Today is an installment of Melee Academy. It's a look at the melee weapons and tactics used in RPGs, and it's aimed at being educational. What do you do, and why do it? Why is it a good move?
Today's installment is about opening moves.
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My favorite opening move is a thrown weapon attack.
D&D and Swords & Wizardry
I probably started really thinking of throwing weapons as a fight-starter from a Dragon magazine article on tactics, although there is a weapon thrown in the example combat in the D&D Basic Set, too.
The main reason here is that combat is fairly abstract, yet closing distance still matters. With a thrown weapon, you can really reach around the battlefield. Plus, it's not as dependent on range as a missile weapon. Let's look at the benefits I find in particular:
Range - It doesn't matter where you are if your foes are within range when the fight starts. Got a clear line of fire and an enemy? Throw at him.
By the book in Basic Set D&D, ranged attacks go after you move, so they're really only useful if your foes are outside the movement range of your buddies. If you can charge in and all reach the bad guys, well, why not do that? But I've played D&D-based games which do all ranged fire first, so you've got a chance to shoot before any movement occurs.
More Targeting Options - You've got a better shot of the GM allowing you to target the orc wizard in the back ranks or the ogre chieftain that's rallying the goblin hordes with a ranged weapon. This isn't always the case, but I'd rather have the ability to reach around the battlefield on the off chance it'll help.
Dual Use - Most thrown weapons are excellent melee weapons - often with identical stats. You aren't really caught with the wrong weapon in hand, like you are with a bow or crossbow or sling. This also means you've got a shield or another weapon or an ogre's head converted to a weapon in the other hand.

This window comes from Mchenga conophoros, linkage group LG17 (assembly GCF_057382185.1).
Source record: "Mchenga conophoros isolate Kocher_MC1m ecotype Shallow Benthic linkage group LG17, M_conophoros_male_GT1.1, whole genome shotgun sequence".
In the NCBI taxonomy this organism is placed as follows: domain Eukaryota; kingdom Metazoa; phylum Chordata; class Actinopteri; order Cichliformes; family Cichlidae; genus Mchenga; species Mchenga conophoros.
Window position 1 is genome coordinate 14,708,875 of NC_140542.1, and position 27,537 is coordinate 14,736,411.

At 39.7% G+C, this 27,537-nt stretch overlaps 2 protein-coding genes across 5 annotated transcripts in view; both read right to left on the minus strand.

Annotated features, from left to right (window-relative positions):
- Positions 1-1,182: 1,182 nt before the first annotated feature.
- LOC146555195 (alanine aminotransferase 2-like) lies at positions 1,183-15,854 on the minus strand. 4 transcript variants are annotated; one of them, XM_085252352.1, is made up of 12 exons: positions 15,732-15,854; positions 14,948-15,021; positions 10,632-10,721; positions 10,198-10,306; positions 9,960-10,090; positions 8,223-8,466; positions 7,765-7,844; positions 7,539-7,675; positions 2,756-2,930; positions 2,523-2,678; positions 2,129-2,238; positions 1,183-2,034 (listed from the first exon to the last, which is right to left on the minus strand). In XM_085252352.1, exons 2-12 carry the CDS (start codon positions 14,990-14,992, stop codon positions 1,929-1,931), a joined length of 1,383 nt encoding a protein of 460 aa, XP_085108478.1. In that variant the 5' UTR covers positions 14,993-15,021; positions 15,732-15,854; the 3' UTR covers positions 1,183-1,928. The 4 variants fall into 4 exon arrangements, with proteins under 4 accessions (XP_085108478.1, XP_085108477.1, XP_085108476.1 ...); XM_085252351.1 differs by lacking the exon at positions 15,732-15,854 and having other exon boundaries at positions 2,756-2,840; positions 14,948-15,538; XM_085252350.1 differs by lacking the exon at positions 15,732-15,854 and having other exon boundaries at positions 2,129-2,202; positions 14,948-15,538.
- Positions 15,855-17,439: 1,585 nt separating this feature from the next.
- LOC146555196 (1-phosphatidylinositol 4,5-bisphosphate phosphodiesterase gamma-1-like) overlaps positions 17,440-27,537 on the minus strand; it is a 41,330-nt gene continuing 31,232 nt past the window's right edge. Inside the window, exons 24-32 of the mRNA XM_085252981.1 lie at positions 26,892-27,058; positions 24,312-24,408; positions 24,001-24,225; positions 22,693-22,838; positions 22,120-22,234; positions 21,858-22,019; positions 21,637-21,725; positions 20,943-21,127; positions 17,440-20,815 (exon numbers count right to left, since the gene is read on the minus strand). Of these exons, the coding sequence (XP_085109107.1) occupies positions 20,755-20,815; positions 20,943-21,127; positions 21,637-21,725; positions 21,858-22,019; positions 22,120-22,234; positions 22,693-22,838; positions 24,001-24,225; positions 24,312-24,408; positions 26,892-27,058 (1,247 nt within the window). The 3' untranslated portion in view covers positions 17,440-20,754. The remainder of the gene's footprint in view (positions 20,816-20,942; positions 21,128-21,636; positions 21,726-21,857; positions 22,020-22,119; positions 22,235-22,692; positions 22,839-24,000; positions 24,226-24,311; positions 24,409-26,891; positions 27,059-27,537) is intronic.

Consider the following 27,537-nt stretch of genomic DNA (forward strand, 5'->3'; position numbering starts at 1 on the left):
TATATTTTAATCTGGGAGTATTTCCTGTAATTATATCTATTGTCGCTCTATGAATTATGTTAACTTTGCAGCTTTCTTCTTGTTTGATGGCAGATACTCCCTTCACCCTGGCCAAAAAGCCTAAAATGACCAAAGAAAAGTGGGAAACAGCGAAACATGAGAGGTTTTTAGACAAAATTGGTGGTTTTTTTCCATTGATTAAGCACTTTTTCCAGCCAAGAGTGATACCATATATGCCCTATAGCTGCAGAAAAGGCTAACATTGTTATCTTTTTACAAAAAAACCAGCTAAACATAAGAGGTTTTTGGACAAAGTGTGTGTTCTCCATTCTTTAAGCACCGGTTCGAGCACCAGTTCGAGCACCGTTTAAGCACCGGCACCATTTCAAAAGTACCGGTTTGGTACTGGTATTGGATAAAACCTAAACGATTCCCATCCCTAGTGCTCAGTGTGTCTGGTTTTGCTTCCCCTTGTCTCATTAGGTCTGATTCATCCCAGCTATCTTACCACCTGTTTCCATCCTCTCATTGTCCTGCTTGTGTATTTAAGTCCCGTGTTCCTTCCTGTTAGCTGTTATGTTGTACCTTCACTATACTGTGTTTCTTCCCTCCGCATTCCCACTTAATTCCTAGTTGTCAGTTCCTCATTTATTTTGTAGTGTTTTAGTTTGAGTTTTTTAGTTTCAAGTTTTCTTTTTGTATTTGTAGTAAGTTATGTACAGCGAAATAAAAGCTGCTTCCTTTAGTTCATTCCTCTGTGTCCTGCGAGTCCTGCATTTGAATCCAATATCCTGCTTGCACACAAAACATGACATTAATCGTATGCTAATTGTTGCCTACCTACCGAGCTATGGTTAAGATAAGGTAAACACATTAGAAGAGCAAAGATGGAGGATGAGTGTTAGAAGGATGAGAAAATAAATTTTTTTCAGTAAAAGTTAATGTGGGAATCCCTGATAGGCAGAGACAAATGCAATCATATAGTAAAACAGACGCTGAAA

I like thrown weapons in GURPS, as well. I wrote a whole Weapons & Tactics article on them a while back.
I'll refer you to that for the details. But in general, the options match the ones for D&D and S&W. It's especially nice in GURPS where the amount of movement you can execute before a melee attack is pretty small - very small if you want to retain all of your own defenses! If you can put an axe, a spear, or even a rock into a foe long before melee occurs you might swing the fight in your favor before it really begins.
They do have some downsides that aren't found in D&D-based games, though:
Defenses - It's only a -1 to parry most thrown weapons, and -2 for the small ones. No penalty to Block, either, and it's no penalty to Dodge. Ranged Feint (in GURPS Martial Arts) can reduce Dodge but a shield-armed foe is a terrible target for a ranged weapon. I have to stress this because I've seen a lot of people confidently throw an axe at some foe with no Feint, no Deceptive Attack, and no defensive penalties inflicted at all and then be really disappointed when the foe defends. Just because most people just flinch and cover their face in a snowball fight doesn't mean the orc with the shield is going to do that when you chuck a spear at his vitals.*
Readying Time - You need to have Fast-Draw or a lot of space if you're going to toss your weapon. One second isn't long in life but it's an eternity in life-or-death. You don't want to be standing around readying a weapon while your opponent is killing you and your friends.
Weight - If it's a foe-killing thrown weapon, it's not going to be light. GURPS has more finely-grained encumbrance so this can be an issue.
But the upside of a successful thrown weapon strike - when you get a critical hit or the foe fails to defend, or if you catch someone unprepared for your attack - can be spectacular. GURPS is pro-death spiral, and a foe with an axe in his leg or a knife in his face is a foe who is less able to fight you. Consider keeping a dual-use weapon like a hatchet, axe, or spear out in the hands and opening the fight with a throw.
* I do have an idea or two to address this, for GURPS Martial Arts and DF. Stay tuned tomorrow . . .